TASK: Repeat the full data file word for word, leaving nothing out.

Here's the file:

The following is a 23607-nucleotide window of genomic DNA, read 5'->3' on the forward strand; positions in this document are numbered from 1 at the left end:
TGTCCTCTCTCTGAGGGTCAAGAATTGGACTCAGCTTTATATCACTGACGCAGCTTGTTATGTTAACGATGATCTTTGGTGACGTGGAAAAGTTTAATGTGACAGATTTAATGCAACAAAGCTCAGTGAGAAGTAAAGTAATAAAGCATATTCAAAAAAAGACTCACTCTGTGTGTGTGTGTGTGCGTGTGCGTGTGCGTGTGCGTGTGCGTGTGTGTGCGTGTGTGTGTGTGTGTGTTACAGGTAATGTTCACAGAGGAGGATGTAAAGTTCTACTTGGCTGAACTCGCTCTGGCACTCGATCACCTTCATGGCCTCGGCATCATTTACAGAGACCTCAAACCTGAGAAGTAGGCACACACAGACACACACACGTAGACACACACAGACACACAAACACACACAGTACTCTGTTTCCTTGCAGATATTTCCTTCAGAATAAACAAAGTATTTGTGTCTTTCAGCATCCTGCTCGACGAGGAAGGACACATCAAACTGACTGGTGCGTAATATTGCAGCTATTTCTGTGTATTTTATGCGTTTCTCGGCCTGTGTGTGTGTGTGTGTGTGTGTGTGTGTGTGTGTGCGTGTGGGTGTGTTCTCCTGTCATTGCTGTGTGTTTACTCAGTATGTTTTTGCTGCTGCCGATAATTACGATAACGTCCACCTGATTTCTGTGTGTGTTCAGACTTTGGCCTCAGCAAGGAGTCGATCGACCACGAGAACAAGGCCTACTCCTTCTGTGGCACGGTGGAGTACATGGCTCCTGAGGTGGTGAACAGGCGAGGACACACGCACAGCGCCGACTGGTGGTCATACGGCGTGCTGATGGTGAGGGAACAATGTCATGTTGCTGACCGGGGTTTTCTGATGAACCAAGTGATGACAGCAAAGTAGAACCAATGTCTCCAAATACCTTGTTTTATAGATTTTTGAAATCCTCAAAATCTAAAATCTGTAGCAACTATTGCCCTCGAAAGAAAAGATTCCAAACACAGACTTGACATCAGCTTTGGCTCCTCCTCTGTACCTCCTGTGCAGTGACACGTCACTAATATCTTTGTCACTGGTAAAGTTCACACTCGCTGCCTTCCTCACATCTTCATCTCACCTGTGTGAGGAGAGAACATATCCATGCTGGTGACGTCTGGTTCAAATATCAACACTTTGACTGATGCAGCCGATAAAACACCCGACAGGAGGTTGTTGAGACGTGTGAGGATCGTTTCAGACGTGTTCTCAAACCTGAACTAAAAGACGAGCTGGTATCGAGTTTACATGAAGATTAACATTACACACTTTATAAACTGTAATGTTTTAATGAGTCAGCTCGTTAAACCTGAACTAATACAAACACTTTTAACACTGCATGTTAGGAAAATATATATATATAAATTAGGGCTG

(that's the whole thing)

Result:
The following is a 23607-nucleotide window of genomic DNA, read 5'->3' on the forward strand; positions in this document are numbered from 1 at the left end:
TGTCCTCTCTCTGAGGGTCAAGAATTGGACTCAGCTTTATATCACTGACGCAGCTTGTTATGTTAACGATGATCTTTGGTGACGTGGAAAAGTTTAATGTGACAGATTTAATGCAACAAAGCTCAGTGAGAAGTAAAGTAATAAAGCATATTCAAAAAAAGACTCACTCTGTGTGTGTGTGTGTGCGTGTGCGTGTGCGTGTGCGTGTGCGTGTGTGTGCGTGTGTGTGTGTGTGTGTTACAGGTAATGTTCACAGAGGAGGATGTAAAGTTCTACTTGGCTGAACTCGCTCTGGCACTCGATCACCTTCATGGCCTCGGCATCATTTACAGAGACCTCAAACCTGAGAAGTAGGCACACACAGACACACACACGTAGACACACACAGACACACAAACACACACAGTACTCTGTTTCCTTGCAGATATTTCCTTCAGAATAAACAAAGTATTTGTGTCTTTCAGCATCCTGCTCGACGAGGAAGGACACATCAAACTGACTGGTGCGTAATATTGCAGCTATTTCTGTGTATTTTATGCGTTTCTCGGCCTGTGTGTGTGTGTGTGTGTGTGTGTGTGTGTGTGTGCGTGTGGGTGTGTTCTCCTGTCATTGCTGTGTGTTTACTCAGTATGTTTTTGCTGCTGCCGATAATTACGATAACGTCCACCTGATTTCTGTGTGTGTTCAGACTTTGGCCTCAGCAAGGAGTCGATCGACCACGAGAACAAGGCCTACTCCTTCTGTGGCACGGTGGAGTACATGGCTCCTGAGGTGGTGAACAGGCGAGGACACACGCACAGCGCCGACTGGTGGTCATACGGCGTGCTGATGGTGAGGGAACAATGTCATGTTGCTGACCGGGGTTTTCTGATGAACCAAGTGATGACAGCAAAGTAGAACCAATGTCTCCAAATACCTTGTTTTATAGATTTTTGAAATCCTCAAAATCTAAAATCTGTAGCAACTATTGCCCTCGAAAGAAAAGATTCCAAACACAGACTTGACATCAGCTTTGGCTCCTCCTCTGTACCTCCTGTGCAGTGACACGTCACTAATATCTTTGTCACTGGTAAAGTTCACACTCGCTGCCTTCCTCACATCTTCATCTCACCTGTGTGAGGAGAGAACATATCCATGCTGGTGACGTCTGGTTCAAATATCAACACTTTGACTGATGCAGCCGATAAAACACCCGACAGGAGGTTGTTGAGACGTGTGAGGATCGTTTCAGACGTGTTCTCAAACCTGAACTAAAAGACGAGCTGGTATCGAGTTTACATGAAGATTAACATTACACACTTTATAAACTGTAATGTTTTAATGAGTCAGCTCGTTAAACCTGAACTAATACAAACACTTTTAACACTGCATGTTAGGAAAATATATATATATAAATTAGGGCTG